The number six is ambiguous in terms of what that actually meant. Some want to say it’s a sort of numerology for meaning “to be human,” or something like that. But I don’t think it was really a discrete number of preachers. You’re supposed to be there for a certain amount of time, and to be called back to set people straight, those who have gone astray, especially those leading folks back into the vision. You’re supposed to be that kind of voice that speaks clearly, prophetically, but also pastorally. It’s kind of a schizophrenic voice of being pastor and prophet.
As a Six Preacher, when Rowan Williams was the Archbishop [of Canterbury], he selected me. And this was very, very controversial: I’m from the United States and so on. A lot of the tensions in the Anglican Communion were not just on the global South; I think the British also had tensions with the Episcopal Church. I think one of the reasons that Rowan selected me was that I helped to start a course in the Anglican communion, where every summer we bring seminarians or newly-ordained folks from around the Anglican Communion [to Canterbury] for two or three weeks. I worked with a canon, Roger Simon, when I was initially in South Africa and coming back home from my stint with Archbishop Tutu, to create this course and it’s been going on since 1996 in Canterbury Cathedral.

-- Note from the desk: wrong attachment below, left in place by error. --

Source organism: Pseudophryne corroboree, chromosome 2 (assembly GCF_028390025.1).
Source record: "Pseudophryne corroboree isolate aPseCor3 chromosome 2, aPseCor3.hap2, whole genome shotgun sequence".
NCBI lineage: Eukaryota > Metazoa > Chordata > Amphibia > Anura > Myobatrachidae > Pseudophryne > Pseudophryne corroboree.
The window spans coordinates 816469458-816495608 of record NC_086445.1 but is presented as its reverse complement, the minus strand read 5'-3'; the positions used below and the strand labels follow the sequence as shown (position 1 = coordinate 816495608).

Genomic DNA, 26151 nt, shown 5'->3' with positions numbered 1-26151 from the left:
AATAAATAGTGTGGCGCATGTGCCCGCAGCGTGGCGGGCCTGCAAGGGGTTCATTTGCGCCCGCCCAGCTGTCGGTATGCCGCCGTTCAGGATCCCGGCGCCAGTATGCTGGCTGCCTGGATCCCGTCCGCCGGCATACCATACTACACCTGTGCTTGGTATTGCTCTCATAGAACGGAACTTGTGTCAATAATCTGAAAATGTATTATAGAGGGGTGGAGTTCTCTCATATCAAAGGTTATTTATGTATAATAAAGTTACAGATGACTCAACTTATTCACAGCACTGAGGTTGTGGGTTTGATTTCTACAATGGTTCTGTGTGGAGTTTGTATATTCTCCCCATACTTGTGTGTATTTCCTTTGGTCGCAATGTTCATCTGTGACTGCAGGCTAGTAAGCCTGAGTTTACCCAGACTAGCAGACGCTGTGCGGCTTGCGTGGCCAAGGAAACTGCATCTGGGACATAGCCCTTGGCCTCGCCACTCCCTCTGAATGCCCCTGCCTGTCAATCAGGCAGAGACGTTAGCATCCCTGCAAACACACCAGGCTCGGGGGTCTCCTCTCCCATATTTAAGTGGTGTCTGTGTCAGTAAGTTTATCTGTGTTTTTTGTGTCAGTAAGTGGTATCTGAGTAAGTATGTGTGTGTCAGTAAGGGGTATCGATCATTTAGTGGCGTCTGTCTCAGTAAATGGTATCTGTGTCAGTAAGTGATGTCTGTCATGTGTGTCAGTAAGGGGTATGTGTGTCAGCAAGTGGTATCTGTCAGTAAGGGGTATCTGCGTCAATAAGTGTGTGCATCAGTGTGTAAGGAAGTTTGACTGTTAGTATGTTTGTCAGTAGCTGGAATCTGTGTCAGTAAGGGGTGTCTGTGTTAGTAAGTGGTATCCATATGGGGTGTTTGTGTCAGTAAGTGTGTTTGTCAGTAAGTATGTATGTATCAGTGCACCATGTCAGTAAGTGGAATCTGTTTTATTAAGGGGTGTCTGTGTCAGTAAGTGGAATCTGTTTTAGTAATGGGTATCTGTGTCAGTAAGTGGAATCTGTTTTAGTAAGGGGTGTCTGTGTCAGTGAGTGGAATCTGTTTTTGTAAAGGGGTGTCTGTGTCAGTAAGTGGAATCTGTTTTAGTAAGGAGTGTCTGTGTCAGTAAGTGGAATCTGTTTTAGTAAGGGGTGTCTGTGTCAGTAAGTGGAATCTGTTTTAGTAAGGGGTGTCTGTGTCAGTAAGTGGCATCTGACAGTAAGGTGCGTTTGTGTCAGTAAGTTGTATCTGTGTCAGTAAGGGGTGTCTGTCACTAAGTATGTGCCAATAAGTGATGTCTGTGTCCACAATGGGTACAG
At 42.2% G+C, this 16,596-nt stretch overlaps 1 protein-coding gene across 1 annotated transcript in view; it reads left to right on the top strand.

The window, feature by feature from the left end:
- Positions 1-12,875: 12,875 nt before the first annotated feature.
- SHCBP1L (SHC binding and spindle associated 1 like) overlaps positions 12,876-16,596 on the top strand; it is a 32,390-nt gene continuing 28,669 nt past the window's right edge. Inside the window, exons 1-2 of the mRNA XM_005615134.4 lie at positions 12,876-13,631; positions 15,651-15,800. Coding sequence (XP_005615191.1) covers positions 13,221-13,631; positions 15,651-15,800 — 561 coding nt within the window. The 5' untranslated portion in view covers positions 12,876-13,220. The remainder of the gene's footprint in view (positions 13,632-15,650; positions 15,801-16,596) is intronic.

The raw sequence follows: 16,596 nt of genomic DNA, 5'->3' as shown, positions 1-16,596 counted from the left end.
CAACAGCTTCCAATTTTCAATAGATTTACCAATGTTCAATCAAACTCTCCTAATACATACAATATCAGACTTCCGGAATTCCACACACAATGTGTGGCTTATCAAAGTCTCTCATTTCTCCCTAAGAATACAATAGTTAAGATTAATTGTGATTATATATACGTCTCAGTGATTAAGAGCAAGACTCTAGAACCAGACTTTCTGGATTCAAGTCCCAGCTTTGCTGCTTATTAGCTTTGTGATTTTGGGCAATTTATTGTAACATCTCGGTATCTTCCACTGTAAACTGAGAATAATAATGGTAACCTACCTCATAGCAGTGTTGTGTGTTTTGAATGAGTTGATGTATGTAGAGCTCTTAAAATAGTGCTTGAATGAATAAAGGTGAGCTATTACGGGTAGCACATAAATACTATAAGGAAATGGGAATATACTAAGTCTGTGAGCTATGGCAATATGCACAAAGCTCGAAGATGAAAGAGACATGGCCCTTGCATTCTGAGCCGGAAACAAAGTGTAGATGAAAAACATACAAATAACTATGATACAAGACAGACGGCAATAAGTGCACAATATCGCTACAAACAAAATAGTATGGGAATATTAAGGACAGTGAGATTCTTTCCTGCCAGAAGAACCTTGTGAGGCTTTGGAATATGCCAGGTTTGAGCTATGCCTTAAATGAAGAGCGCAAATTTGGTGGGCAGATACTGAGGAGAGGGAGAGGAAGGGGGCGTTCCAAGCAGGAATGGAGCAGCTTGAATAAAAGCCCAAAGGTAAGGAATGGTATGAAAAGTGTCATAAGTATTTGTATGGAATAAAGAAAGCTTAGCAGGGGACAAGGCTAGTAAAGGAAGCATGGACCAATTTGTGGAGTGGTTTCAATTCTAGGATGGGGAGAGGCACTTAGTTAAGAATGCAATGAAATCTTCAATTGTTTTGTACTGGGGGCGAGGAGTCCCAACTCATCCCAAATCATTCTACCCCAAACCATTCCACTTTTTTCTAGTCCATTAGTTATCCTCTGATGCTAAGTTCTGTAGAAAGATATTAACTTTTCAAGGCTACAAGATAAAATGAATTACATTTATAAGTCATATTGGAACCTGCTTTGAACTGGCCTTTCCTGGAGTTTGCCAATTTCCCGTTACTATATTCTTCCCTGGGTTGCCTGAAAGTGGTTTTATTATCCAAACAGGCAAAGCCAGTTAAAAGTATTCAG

Duke Divinity has struggled with retaining its African American professors, theologians, and students. Is there any advice you might offer to move forward from those challenges?
This is going to be a diplomatic response, but I’m hoping to say something honest. I want to applaud the Divinity School for having one of the first Black Church Studies programs, and for making a course in it a graduation requirement. At the time that I was teaching, it was one of the few programs to do so. As you know, the Divinity School has produced some pretty powerful theologians out of that program.
I think there almost needs to be a truth and reconciliation commission approach to conflicts, not just behind the scenes and in parking lot conversations, but publicly and maybe even theologically and liturgically. To talk about some of the past hurts, especially of some of the faculty, and the use of power that needs to be exorcised (like exorcising a demon!) to reveal how decisions were made. People who are doing theological education are no longer just coming out of college, and the pedagogy really has to work for those who have life experience. We need to figure out how to honor where those students are in their ministries, as well as having humility on both sides.
Ph.D. candidate, Religion
Elizabeth Schrader is fifth-year doctoral candidate in Early Christianity in Duke's Graduate Program in Religion. Her research interests focus on textual criticism, Mary Magdalene, the New Testament Gospels, and the Nag Hammadi corpus. She holds an M.A. and an S.T.M. from the General Theological Seminary. Follow her on Twitter.